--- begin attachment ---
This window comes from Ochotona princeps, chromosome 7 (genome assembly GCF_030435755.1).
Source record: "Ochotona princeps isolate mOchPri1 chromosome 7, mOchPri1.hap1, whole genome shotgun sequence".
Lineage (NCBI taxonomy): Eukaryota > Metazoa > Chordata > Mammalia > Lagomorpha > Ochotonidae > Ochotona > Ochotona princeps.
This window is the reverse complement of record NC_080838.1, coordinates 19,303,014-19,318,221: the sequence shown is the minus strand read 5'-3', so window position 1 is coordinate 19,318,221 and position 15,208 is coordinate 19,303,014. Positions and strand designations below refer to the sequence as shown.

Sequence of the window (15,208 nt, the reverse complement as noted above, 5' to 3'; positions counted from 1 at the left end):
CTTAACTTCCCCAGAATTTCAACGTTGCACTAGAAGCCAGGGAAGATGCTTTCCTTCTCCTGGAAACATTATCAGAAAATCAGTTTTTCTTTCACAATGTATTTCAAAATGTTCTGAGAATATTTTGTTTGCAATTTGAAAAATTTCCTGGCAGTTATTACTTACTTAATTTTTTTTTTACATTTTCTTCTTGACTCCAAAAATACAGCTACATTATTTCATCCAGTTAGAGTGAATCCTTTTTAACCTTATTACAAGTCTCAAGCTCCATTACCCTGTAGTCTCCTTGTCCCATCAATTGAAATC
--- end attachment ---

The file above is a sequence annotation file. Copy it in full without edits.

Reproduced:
This window comes from Ochotona princeps, chromosome 7 (genome assembly GCF_030435755.1).
Source record: "Ochotona princeps isolate mOchPri1 chromosome 7, mOchPri1.hap1, whole genome shotgun sequence".
Lineage (NCBI taxonomy): Eukaryota > Metazoa > Chordata > Mammalia > Lagomorpha > Ochotonidae > Ochotona > Ochotona princeps.
This window is the reverse complement of record NC_080838.1, coordinates 19,303,014-19,318,221: the sequence shown is the minus strand read 5'-3', so window position 1 is coordinate 19,318,221 and position 15,208 is coordinate 19,303,014. Positions and strand designations below refer to the sequence as shown.

Sequence of the window (15,208 nt, the reverse complement as noted above, 5' to 3'; positions counted from 1 at the left end):
CTTAACTTCCCCAGAATTTCAACGTTGCACTAGAAGCCAGGGAAGATGCTTTCCTTCTCCTGGAAACATTATCAGAAAATCAGTTTTTCTTTCACAATGTATTTCAAAATGTTCTGAGAATATTTTGTTTGCAATTTGAAAAATTTCCTGGCAGTTATTACTTACTTAATTTTTTTTTTACATTTTCTTCTTGACTCCAAAAATACAGCTACATTATTTCATCCAGTTAGAGTGAATCCTTTTTAACCTTATTACAAGTCTCAAGCTCCATTACCCTGTAGTCTCCTTGTCCCATCAATTGAAATC